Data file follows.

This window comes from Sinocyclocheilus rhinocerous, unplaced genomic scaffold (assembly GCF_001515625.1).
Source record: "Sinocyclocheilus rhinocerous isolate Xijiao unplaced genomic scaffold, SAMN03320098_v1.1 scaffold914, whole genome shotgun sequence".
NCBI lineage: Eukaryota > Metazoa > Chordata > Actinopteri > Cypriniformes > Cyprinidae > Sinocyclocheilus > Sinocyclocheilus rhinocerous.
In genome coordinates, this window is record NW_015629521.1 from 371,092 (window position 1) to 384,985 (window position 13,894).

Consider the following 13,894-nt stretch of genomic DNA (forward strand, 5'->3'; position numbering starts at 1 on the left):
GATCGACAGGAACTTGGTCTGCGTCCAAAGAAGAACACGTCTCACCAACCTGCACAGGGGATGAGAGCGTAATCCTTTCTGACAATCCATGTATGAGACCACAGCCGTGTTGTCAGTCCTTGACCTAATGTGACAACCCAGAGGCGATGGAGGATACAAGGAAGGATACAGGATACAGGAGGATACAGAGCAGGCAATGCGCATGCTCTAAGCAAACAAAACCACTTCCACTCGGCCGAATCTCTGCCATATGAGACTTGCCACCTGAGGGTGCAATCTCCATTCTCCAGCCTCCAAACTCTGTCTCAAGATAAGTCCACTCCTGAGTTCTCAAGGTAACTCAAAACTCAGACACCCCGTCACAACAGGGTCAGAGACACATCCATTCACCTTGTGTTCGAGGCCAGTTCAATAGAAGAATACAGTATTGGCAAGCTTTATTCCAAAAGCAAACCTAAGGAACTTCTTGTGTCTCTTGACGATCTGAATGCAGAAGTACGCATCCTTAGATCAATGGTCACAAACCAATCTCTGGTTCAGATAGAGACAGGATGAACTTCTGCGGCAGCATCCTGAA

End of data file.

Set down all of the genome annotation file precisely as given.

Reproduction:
This window comes from Sinocyclocheilus rhinocerous, unplaced genomic scaffold (assembly GCF_001515625.1).
Source record: "Sinocyclocheilus rhinocerous isolate Xijiao unplaced genomic scaffold, SAMN03320098_v1.1 scaffold914, whole genome shotgun sequence".
NCBI lineage: Eukaryota > Metazoa > Chordata > Actinopteri > Cypriniformes > Cyprinidae > Sinocyclocheilus > Sinocyclocheilus rhinocerous.
In genome coordinates, this window is record NW_015629521.1 from 371,092 (window position 1) to 384,985 (window position 13,894).

Consider the following 13,894-nt stretch of genomic DNA (forward strand, 5'->3'; position numbering starts at 1 on the left):
GATCGACAGGAACTTGGTCTGCGTCCAAAGAAGAACACGTCTCACCAACCTGCACAGGGGATGAGAGCGTAATCCTTTCTGACAATCCATGTATGAGACCACAGCCGTGTTGTCAGTCCTTGACCTAATGTGACAACCCAGAGGCGATGGAGGATACAAGGAAGGATACAGGATACAGGAGGATACAGAGCAGGCAATGCGCATGCTCTAAGCAAACAAAACCACTTCCACTCGGCCGAATCTCTGCCATATGAGACTTGCCACCTGAGGGTGCAATCTCCATTCTCCAGCCTCCAAACTCTGTCTCAAGATAAGTCCACTCCTGAGTTCTCAAGGTAACTCAAAACTCAGACACCCCGTCACAACAGGGTCAGAGACACATCCATTCACCTTGTGTTCGAGGCCAGTTCAATAGAAGAATACAGTATTGGCAAGCTTTATTCCAAAAGCAAACCTAAGGAACTTCTTGTGTCTCTTGACGATCTGAATGCAGAAGTACGCATCCTTAGATCAATGGTCACAAACCAATCTCTGGTTCAGATAGAGACAGGATGAACTTCTGCGGCAGCATCCTGAA